Knowing Green and Going Green

by Christine DemosApril 13, 2012

The temperatures are starting to rise, which means your air conditioning unit will come out of hibernation. As such, it’s important to know if the cool air you’re pumping into your home is staying, or leaving through the air leakage in your home.  How, you ask? By getting an energy audit of course!

We’ve posted the benefits of getting a home energy audit before, but I feel it’s time to revisit this discussion. Why? Because I just had an energy audit completed on my home, and let me tell you it was very enlightening to see the results.

As we mentioned in our home energy audit post, the first step is to have a blower door test. The blower door is a tool that auditors use to test your home’s envelope. Basically a powerful fan will be installed that fits exactly into an open outer door. The air is sucked out of your house causing negative air pressure.

blowerdoortest

This above photo shows the fan that was used to suck all the air out of my house. We also had an infrared scan completed to see areas where cold air is coming in our house by ways of cracks or lack of insulation.
Home Energy Audit 1
To the left is a picture of my living room. As you can see it has vaulted ceilings. On the wall there use to be a fireplace, but because we live in Virginia Beach where winters are pretty mild we decided to cover it up.  On the right you’ll see the thermal scan of the same space. Even though we sealed the fireplace at the top and put up drywall, you can see that is a huge area where air from inside the home is escaping. Need to pump insulation into that area pronto!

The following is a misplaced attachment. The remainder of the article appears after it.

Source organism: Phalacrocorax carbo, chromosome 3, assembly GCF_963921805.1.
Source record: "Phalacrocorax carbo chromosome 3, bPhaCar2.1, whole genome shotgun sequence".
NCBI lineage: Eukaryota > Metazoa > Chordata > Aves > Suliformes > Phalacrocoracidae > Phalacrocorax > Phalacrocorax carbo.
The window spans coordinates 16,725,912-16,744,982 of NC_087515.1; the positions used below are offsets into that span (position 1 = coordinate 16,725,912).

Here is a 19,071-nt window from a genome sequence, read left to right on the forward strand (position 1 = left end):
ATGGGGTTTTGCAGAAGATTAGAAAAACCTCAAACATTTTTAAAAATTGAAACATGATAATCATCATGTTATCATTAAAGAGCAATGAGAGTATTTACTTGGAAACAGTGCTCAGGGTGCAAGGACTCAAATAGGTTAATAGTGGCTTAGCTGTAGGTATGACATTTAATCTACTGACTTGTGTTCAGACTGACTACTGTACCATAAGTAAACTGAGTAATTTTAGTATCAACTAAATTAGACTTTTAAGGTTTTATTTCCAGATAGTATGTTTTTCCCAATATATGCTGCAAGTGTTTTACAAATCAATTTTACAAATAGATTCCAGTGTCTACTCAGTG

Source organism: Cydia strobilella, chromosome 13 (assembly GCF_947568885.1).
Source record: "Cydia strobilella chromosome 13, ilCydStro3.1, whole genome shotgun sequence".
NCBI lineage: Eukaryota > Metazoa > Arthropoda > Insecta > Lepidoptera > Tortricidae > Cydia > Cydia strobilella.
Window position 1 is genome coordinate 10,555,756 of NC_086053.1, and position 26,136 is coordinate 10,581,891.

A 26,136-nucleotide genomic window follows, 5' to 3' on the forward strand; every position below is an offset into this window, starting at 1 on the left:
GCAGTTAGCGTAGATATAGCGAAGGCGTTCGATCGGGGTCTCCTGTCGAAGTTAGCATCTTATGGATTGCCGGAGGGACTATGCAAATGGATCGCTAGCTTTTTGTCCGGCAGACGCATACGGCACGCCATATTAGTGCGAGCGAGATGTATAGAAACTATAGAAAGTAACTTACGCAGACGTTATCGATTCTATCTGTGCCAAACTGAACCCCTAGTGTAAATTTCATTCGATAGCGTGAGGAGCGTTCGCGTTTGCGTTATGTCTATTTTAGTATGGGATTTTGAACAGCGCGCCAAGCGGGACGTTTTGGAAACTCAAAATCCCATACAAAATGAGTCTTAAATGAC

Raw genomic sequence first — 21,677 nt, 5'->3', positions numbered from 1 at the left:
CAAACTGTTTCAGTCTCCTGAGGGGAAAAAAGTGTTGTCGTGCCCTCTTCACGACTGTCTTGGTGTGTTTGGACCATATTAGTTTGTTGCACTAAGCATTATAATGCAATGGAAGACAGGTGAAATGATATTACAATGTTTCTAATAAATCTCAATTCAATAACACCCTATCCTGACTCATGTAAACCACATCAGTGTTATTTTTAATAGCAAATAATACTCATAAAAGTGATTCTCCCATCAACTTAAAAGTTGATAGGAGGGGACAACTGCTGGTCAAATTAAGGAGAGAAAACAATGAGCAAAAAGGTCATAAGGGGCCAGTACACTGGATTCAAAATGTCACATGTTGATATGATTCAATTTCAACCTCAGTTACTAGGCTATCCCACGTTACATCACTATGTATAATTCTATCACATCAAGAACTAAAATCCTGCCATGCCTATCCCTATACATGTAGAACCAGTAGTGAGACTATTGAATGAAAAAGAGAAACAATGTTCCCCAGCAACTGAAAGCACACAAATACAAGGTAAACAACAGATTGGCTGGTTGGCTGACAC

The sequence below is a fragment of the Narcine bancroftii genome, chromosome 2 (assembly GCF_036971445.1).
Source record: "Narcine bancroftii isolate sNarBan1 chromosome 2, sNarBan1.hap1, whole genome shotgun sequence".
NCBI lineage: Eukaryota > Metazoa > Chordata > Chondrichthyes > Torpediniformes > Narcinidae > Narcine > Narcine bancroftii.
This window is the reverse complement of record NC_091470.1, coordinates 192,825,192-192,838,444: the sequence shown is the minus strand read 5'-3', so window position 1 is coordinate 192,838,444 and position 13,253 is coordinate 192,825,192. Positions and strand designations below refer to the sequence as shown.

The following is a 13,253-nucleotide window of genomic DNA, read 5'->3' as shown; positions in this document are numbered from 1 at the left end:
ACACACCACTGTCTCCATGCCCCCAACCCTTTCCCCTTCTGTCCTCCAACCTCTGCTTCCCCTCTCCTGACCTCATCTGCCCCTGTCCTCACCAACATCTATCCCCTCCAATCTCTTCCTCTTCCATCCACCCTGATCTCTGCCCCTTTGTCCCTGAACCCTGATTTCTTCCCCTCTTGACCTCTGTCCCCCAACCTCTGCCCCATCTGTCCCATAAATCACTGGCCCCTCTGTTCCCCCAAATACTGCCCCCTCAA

Home Energy Audit 2
This is showcasing the outlets in our home, such a small area but added up can equal a window being open in your home 24 hours a day! When I put my hand over the outlet during the blow door test, I could feel the air being pulled.
Home Energy Audit 3
And finally, these pictures are displaying another culprit in changing the temperature inside our home…the attic! You can see that the access to our attic isn’t properly sealed and insulation is missing where the wall joins the ceiling.

In addition to the blower door test, we also did a duct test which tested the efficiency of our duct work from our HVAC unit. I was informed that new construction is typically at a level 6, a “good” home is at a level 10 and guess what level my home is? A whopping 22! Given how far away it is from 10, I’m sure you can conclude that our duct system is pretty bad.

This experience was extremely enlightening. I had no idea how impactful the efficiency, or lack thereof, in our home was related to the comfort level of it. It makes sense, but to actually see the photos of trouble areas is very helpful. One thing our auditor Ed, from Dynamic Infrared Inspections, mentioned was that we need to think what will give us the biggest bang for our buck. For example, adding insulation to our attic as well as where the fireplace was located would be areas with the largest square footage, therefore make the biggest impact to the comfort of our home.  Whether you’re a buyer or a home owner an energy audit is valuable information. You will learn so much about the ins and outs of your home. And knowing green can help you to go green! If you are a buyer, think about asking for an energy audit in addition to the home inspection. It could make the difference between buying home A or home B!

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About The Author
Christine Demos
Christine is the Content Marketing Specialist for Homes.com. She's a small town girl at heart, who currently lives in Norfolk, VA with her husband and their fur baby. When she's not working, she enjoys cooking, decorating, traveling, and binge watching Netflix. As a proud Virginia Tech alum, she also loves cheering on the Hokies!

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